Another Perspective

Gone Wobbly

Peggy Noonan is still looking for her lost mojo.

By 1.27.05

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Because her idiosyncratic take on George W. Bush's Second Inaugural Address did not go unnoticed, Peggy Noonan decided she had some splainin' to do. Okay by me. But then she went and threw a press conference. For herself. Asking and answering her own questions. If that isn't a symptom of Olympian presumption, I'm not sure what is.

Fans of her writing may remember that Noonan is the columnist who three months ago told fellow conservatives not to rock the boat over Arlen Specter's elevation to chairmanship of the Senate Judiciary Committee (even though she's Catholic and Specter has been hostile to pro-life nominees for positions on the federal bench). Back then, she described "Ssssshhhhhhhh" as both a "wonderful sound" and "good advice for our country" -- something to keep in mind while we breathe deeply and "build a great silence" on issues that matter.

I hate to start thinking of her as Peggy "turn down the volume" Noonan, but her newfound enthusiasm for quietude at any cost would explain her adverse reaction to GWB's second inaugural. She wants oboes and clarinets. The guy in Air Force One whom she voted for prefers trumpets and cymbals.

"Life is layered, complex, not always most needful of political action. For many people in the world the most important extrafamilial relationship is not with the state but with the God," Noonan writes.

That's blessedly true, as far as it goes, but borderline lunatic when used to criticize a head of state who can only meet the demands of his office by engaging in political action. While the presidential writ doesn't extend to priesthood (thank God!), and the troubles of this world will pass away, it's hard to fault GWB's ode to freedom as "perplexing and disturbing," the way Noonan does.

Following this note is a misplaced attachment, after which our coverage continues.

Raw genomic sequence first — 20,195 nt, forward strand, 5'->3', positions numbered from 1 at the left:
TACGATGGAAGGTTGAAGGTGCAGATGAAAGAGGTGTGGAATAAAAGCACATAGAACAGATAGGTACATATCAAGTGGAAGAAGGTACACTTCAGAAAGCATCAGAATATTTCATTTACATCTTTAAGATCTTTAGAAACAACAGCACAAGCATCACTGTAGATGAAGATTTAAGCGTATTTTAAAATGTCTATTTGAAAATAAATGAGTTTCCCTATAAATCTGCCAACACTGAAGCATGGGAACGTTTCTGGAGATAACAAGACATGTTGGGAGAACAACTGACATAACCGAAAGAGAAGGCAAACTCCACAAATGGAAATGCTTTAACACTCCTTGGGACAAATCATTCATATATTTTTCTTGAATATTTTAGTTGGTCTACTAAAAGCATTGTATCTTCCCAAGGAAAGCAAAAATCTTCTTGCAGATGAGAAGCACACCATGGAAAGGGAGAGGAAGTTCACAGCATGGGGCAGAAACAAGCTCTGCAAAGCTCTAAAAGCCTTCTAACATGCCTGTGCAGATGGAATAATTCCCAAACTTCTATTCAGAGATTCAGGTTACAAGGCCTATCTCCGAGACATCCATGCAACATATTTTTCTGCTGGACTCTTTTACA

In a crowning irony, Noonan gives thanks for the fact that timid staffers in the Reagan White House could not prevent Mr. Reagan from saying "tear down this wall," and calling the Soviet Union an "evil empire." Four administrations and one Laura Ingraham-style "but monkey" later, however, Noonan laments the lack of defensive thinking that in her youth she would have eviscerated.

Here's the relevant excerpt, from saddest paragraph in her sad column:

In other White Houses there were always too many people eager to show their worth by removing the meaning of the speech, or warning the president that such and such shouldn't be said. I get the impression no one in this White House wants to be the person in the speechwriter's memoir who tried to remove "Tear down this wall" or "evil empire." So often such people are defensive, anxious, unhelpful. They often lost the battle in the Reagan White House, to the benefit of history. But for this speech there seemed no one who wanted to think defensively and wield the editing stick. Which is bad, because such people are actually needed. Like dead wood in a forest; they add to the ecology; they have their purpose.

Had I been the one wielding the editing stick, I'd have struck GWB's gratuitous and wholly unnecessary reference to the Koran as one of several influences on the development of American principles. But Noonan was disturbed by the overall boldness of the inaugural address, not by its feckless nod to political correctness. She pines for dead wood (and I crack myself up).

Insofar as Noonan's lament is environmentally-tinged shorthand for the message of the Byrds and the Book of Ecclesiastes that "to everything, there is a season," I agree. Balance is not to be sneered at. But as an effective chief executive, GWB did right to focus the eyes of the world on "the fire of freedom" rather than the dead wood that could well find its purpose as fuel for that fire.

Robust restatement of American principle anchored in Natural Law didn't go over with Noonan, and she's said why in her elegant way twice now. My guess is that in addition to her stated reasons (which I believe), she writes so much from the heart that she's let her mind atrophy. It ought to give her pause that none other than Jordanian dung heap Abu Musab Al-Zarqawi's rant against the "evil principle of democracy" stands as perverse confirmation of the wisdom of playing to American strengths. Sadly, it does not.

I like Peggy Noonan, but I think it's time for an intervention.

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About the Author

Patrick O'Hannigan is a writer in North Carolina.